HFD Chief Peña: No station closures, but changes coming
No stations will close, but significant changes are coming to Houston’s Fire Department as a result of Proposition B, Chief Sam Peña said Tuesday.
“We are not going to be shutting down any fire stations with this proposal,” he said, quashing weeks’ of rumors about station closures.
The chief’s remarks to the city council’s Public Safety and Homeland Security Committee came amid continued public squabbles over implementing Prop B, the voter-approved measure that requires the city to pay firefighters the same as police officers of equal rank and experience.
Peña previously had said that absorbing HFD’s roughly $25 million share of Prop B’s estimated $80 million cost would require reducing hundreds of positions, some of which would come from attrition. Last month, he said he likely would pursue a change in the department’s schedule structure, reducing it from four shifts to three.
He publicly detailed that plan on Tuesday.
It would allow firefighters to work the same 20 24-hour shifts every 72 days, though in some of those weeks they would work more shifts. In others, they would have longer breaks. The current, four-shift model forces firefighters to work occasional extra shifts, though Peña has said there is a high absentee rate on those so-called “Debit Days.” Under a three-shift model, they would get regular shifts off.
“We considered the impact on the community and we believe that, with these recommendations, we are maintaining public safety,” he said.
Peña also laid out updated figures showing how many fewer firefighters the department may employ in the fiscal year that begins July 1. He proposed to further reduce HFD’s head count — last measured at 3,999 — by 287 personnel. The reduction would give the fire department 3,712 employees in its fiscal 2020 budget, or 378 fewer than in 2019.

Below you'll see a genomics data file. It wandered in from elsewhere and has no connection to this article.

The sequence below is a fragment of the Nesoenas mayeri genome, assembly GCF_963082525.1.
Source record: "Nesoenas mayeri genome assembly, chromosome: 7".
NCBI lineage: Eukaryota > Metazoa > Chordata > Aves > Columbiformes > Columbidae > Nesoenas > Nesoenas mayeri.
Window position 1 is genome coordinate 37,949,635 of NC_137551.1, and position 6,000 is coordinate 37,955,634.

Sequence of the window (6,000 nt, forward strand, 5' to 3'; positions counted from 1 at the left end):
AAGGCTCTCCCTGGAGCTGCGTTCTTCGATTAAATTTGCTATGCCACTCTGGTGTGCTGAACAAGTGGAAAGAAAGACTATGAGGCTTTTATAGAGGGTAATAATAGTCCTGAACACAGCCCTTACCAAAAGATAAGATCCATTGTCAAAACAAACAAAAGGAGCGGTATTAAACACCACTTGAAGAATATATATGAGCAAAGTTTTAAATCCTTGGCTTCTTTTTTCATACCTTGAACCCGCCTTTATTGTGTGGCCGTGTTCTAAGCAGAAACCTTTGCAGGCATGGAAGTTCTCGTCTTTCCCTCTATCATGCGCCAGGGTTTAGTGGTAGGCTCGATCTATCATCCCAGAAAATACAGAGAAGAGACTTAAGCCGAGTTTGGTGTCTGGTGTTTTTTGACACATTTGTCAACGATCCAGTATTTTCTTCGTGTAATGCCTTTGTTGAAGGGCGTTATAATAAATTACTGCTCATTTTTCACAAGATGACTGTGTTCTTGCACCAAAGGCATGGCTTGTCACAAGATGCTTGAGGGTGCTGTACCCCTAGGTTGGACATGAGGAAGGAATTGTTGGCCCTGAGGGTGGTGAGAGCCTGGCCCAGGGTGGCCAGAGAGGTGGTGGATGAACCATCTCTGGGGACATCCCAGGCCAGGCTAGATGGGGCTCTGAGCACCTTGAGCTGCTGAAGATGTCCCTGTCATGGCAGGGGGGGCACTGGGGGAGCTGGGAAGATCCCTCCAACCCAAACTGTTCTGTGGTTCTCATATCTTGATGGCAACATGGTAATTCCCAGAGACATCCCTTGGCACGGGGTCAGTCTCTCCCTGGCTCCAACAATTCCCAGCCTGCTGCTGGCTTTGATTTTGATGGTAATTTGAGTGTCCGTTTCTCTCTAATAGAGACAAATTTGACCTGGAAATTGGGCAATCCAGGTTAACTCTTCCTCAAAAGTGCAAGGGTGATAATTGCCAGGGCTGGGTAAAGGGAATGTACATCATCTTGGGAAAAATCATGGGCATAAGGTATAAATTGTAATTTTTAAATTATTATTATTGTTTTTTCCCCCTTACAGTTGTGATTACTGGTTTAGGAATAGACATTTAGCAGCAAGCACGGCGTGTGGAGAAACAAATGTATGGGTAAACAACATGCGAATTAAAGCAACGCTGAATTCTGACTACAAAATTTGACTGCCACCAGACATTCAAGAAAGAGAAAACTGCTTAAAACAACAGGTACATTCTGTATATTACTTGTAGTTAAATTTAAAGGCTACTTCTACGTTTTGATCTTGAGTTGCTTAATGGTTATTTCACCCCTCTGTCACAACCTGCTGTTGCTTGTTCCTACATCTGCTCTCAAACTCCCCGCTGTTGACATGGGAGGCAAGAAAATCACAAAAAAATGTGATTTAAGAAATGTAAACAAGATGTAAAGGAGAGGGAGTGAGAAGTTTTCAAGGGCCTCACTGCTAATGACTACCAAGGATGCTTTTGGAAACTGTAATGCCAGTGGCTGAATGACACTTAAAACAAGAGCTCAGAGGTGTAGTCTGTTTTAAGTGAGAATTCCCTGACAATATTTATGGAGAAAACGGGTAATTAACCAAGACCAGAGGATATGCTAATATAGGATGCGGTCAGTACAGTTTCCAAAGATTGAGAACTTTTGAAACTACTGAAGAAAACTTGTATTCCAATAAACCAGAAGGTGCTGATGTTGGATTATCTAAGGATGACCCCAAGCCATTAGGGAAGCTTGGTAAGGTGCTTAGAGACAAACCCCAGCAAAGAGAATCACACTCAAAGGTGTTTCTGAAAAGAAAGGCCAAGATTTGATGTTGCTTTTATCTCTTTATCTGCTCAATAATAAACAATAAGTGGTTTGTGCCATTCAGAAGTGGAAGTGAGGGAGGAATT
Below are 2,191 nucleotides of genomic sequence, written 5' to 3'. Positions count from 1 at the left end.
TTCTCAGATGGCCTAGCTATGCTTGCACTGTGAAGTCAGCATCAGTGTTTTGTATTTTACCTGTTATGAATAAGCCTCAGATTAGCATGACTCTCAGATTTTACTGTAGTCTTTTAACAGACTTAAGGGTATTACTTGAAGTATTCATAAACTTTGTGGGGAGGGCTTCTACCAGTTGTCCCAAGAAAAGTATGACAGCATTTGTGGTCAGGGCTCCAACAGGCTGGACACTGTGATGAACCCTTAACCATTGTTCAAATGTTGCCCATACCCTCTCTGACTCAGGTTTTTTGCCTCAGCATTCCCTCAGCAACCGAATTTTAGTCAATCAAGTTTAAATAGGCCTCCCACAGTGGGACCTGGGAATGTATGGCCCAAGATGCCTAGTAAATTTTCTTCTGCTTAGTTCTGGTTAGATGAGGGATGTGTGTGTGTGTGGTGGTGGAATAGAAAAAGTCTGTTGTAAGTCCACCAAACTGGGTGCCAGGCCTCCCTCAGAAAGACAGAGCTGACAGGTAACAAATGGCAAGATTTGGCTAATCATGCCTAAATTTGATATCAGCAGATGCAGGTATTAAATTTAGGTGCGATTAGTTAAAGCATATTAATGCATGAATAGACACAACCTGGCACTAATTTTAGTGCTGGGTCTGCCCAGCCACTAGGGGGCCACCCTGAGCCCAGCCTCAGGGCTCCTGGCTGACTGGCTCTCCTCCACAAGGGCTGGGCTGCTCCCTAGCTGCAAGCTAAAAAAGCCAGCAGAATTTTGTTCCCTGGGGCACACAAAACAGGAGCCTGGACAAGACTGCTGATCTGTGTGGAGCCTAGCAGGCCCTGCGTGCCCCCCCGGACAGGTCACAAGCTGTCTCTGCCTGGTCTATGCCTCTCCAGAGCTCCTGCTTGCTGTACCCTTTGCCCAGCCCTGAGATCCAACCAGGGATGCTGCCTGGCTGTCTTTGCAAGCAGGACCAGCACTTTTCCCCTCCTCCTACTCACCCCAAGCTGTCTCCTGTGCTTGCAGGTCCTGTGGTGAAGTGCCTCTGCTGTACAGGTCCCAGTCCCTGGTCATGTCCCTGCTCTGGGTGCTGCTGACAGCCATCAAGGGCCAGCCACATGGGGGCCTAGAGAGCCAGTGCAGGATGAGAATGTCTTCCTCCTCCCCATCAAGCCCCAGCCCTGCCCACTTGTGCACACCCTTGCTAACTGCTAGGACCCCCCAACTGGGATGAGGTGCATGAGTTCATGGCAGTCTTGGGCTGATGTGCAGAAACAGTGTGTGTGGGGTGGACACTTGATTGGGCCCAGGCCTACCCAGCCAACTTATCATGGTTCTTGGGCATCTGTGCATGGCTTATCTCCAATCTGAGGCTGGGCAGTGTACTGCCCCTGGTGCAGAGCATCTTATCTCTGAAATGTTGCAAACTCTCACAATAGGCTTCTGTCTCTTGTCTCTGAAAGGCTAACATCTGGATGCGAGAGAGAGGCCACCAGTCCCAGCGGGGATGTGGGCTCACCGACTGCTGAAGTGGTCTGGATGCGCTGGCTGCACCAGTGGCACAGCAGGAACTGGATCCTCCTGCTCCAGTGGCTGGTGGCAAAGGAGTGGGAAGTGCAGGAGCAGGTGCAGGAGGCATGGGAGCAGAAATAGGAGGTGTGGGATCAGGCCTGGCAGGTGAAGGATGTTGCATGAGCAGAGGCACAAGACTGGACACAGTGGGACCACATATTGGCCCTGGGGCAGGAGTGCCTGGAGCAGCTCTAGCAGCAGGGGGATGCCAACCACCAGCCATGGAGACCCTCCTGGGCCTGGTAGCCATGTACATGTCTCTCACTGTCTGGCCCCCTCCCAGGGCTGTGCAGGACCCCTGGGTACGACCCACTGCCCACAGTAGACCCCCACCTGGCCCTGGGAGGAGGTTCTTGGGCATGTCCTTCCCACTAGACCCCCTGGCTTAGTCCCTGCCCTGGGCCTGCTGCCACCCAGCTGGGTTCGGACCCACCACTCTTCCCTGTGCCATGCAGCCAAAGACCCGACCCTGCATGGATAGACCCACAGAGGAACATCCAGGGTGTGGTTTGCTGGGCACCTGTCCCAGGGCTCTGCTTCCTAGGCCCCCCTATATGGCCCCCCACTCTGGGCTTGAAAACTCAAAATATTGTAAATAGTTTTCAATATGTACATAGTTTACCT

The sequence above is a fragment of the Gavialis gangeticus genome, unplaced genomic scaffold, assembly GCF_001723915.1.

The reduction includes 67 fire cadets who received 60-day layoff notices last week, Peña said.
He also again called for Prop B to be phased in, which he said would avoid layoffs while allowing HFD to invest in more equipment, among other things. Even before Prop B, he said, he had mulled the idea of switching the department’s shift structure as a way to lower costs.
“It’s not (about) cost saving,” he said. “Now, it’s just about maintaining staffing. This is just about maintaining public safety.”
Marty Lancton, president of the Houston Professional Fire Fighters Association, disagreed, saying the proposal would hurt public safety “no matter how you spin it, no matter how you discuss it.”
“We absolutely respect and sympathize with (Peña),” he told the council committee. “…But gutting HFD from the inside is not the solution.”
Mayor Sylvester Turner has asked city departments to cut their budgets by 3 percent. That is expected to result in the layoffs of about 100 employees in other departments.
On Monday, he announced that nearly 70 vacant positions from roughly 21 departments will be eliminated.
“They need to be filled, but we are not going to fill them,” Turner said.
The city also is readying to send 60-day layoff notices to another 47 municipal department employees this week.
Some of the pink slips, Turner said, will go to those in “the parks department, the library, public health.” There will be no layoffs at the Houston Police Department.
Reporter Jasper Scherer contributed to this story